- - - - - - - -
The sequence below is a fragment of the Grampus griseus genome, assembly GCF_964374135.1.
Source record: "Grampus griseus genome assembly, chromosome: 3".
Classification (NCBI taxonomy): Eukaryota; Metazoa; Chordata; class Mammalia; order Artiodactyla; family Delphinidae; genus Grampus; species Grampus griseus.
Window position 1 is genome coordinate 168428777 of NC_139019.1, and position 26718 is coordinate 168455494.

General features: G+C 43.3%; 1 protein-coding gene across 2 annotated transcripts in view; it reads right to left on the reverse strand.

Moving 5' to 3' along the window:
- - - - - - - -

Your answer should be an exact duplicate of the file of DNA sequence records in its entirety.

The sequence below is a fragment of the Grampus griseus genome, assembly GCF_964374135.1.
Source record: "Grampus griseus genome assembly, chromosome: 3".
Classification (NCBI taxonomy): Eukaryota; Metazoa; Chordata; class Mammalia; order Artiodactyla; family Delphinidae; genus Grampus; species Grampus griseus.
Window position 1 is genome coordinate 168428777 of NC_139019.1, and position 26718 is coordinate 168455494.

General features: G+C 43.3%; 1 protein-coding gene across 2 annotated transcripts in view; it reads right to left on the reverse strand.

Moving 5' to 3' along the window: